• It is not often that I go to the local banking branch as my wife does most of our banking. It was lunch time and I noticed that it was very quiet. There were two clients who were older than myself (yes, I felt young). I started thinking that this was different than when I worked for two major banks. I was not surprised. Years ago, telephone banking had just started and at the time, we thought this would lead to a decline in banking.

    I started looking at recent bank statistics to investigate whether my hunch was correct. In the year 2000, 29% of Canadians did their banking at the branch. As of 2014, this percentage decreased to only 13%. That is quite the drop. Today we use ATM’s, deposit cheques using mobile phones, and 55% of us do our banking online. This can only lead us to future bank closures. Let’s look at our neighbours down south. At Citigroup, they closed 15% of their branches. Bank of America closed 234 branches and JP Morgan closed 300 as well.

    In Canada, we have over 10,000 branches and I suspect that this will drop in great numbers over the years. Banks will forego physical real estate and traditional services. This will be excellent for bank profits, but will service suffer? Needless to say, I say yes. Let’s take a look at BMO who are testing a new branch in Chicago. These smaller “smart branches” are one-third the size of a regular branch and will not have any tellers. If you want to talk to a human being you can speak to a bank representative via video. Not exactly my idea of personable. In Canada, where will this lead us in terms of mortgages? In today’s mortgage environment, 85% of potential mortgagors like using the local branch. As I look into my crystal ball, I sincerely believe that this will eventually hurt the bank. Mortgages are very personal. Can you imagine talking with a bank representative via video? To me it is quite impersonal. A mortgage is the largest item that a consumer purchases. I am very proud to be a mortgage advisor. I left a major Canadian financial institution to begin this career…but why?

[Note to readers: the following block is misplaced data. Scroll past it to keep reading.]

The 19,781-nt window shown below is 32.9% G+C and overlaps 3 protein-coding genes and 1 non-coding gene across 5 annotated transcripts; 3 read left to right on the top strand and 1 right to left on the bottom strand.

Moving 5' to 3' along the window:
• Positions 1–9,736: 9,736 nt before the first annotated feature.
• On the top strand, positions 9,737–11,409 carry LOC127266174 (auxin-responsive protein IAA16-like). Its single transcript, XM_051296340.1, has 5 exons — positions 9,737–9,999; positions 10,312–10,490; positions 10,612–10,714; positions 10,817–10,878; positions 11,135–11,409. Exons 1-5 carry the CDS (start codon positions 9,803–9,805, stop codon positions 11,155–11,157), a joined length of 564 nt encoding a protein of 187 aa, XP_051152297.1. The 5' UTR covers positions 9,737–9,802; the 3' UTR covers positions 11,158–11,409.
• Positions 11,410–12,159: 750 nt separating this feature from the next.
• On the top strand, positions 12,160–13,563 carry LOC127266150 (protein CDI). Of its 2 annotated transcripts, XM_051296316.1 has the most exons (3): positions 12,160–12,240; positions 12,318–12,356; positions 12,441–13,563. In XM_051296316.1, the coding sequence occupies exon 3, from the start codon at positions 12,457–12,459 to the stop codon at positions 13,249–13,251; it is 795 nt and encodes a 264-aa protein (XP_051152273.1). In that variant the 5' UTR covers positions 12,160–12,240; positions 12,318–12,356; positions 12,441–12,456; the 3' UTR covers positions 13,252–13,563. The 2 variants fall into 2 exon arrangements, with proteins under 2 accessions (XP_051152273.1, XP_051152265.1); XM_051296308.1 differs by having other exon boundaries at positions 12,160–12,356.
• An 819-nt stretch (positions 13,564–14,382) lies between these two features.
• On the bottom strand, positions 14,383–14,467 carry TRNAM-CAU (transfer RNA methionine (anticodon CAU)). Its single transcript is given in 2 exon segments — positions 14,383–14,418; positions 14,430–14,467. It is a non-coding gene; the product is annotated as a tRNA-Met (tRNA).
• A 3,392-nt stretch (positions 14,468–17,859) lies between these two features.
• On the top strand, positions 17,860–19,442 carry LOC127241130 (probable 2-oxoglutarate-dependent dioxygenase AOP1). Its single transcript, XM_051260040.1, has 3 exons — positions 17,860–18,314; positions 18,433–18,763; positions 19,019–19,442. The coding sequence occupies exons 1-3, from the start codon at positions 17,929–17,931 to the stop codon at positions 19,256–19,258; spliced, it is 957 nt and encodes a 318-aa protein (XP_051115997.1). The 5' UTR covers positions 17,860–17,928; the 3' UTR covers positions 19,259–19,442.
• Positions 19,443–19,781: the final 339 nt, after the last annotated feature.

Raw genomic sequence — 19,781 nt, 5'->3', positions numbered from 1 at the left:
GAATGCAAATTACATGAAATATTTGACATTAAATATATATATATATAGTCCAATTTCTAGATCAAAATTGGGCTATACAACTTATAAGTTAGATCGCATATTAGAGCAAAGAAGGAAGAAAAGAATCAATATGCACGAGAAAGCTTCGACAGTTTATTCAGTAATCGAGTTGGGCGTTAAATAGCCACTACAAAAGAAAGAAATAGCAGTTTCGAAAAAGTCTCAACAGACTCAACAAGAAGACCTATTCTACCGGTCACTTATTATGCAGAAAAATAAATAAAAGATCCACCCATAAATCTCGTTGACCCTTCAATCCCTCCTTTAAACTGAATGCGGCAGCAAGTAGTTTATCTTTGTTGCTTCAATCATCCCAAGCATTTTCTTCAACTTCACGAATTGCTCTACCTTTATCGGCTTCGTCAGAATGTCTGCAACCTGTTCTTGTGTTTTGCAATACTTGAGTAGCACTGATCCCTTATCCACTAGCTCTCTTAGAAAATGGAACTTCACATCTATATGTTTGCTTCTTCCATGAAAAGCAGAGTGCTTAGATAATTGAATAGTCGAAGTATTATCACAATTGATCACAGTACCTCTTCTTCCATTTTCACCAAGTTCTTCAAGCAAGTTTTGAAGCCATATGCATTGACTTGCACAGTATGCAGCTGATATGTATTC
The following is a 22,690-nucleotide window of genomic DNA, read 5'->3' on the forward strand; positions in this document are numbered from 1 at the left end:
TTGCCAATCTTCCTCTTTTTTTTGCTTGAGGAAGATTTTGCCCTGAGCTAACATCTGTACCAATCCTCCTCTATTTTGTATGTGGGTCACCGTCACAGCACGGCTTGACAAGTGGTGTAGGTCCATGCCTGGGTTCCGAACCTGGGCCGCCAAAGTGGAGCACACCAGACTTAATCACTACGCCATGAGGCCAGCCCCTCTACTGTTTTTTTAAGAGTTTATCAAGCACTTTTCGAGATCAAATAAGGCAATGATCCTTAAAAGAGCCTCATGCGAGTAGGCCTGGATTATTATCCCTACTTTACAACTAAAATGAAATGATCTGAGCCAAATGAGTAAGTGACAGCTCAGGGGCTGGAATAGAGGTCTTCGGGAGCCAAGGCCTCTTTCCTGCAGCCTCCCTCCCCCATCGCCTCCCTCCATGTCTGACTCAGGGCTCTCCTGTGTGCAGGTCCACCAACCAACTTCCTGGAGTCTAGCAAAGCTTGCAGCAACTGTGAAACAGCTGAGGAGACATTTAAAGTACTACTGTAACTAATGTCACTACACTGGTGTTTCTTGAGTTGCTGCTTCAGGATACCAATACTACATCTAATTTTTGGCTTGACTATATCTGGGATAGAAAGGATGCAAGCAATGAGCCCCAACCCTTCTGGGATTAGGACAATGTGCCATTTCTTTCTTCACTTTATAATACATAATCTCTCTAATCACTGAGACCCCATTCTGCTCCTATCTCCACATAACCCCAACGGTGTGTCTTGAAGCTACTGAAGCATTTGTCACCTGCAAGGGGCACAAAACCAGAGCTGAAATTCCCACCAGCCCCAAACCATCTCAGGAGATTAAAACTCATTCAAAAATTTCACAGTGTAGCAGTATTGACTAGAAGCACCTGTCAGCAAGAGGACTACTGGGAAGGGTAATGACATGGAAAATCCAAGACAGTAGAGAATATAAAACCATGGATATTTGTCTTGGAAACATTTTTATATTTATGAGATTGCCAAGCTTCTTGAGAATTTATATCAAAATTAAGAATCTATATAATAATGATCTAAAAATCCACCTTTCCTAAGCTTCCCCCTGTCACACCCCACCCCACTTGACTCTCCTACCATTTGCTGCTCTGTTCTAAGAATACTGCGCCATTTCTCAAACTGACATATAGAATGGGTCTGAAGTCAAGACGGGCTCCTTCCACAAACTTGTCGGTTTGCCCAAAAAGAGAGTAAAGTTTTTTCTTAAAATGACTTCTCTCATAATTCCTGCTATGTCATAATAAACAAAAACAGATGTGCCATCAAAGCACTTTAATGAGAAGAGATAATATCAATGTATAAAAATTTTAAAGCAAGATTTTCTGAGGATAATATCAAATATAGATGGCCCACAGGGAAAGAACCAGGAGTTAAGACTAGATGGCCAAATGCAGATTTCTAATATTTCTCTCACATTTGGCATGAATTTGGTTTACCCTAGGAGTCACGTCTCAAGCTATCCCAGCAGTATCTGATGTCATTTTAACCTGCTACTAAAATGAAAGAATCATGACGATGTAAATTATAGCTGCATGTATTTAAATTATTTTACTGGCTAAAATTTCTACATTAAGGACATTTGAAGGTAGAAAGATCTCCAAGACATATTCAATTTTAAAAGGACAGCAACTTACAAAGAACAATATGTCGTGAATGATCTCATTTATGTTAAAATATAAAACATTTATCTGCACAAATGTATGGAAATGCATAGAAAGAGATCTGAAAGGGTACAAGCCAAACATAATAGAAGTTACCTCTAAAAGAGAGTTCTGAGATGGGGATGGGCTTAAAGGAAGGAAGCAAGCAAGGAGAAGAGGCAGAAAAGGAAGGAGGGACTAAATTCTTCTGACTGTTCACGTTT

I realized that I was in a better place for the consumer where we could shop for the lowest mortgage rates. Where we can plan to pay the home intelligently so that money can be saved and life can still be enjoyed. Where we educate our mortgagors to better understand the process and make better decisions. Where clients can call me years later and still find my services ready to assist. Yes it is personal. I enjoy the ability to be a fabric of their lives. I realized that when I worked in the Canadian banking system that they only changed the ideas when they made money or saved money. Going forward, this idea of not servicing the client can only hurt. It will save the financial institution money, but I might buy some bank shares.

    Robert Floris is an independent mortgage broker at Mortgage Architects in Hamilton, Ontario.

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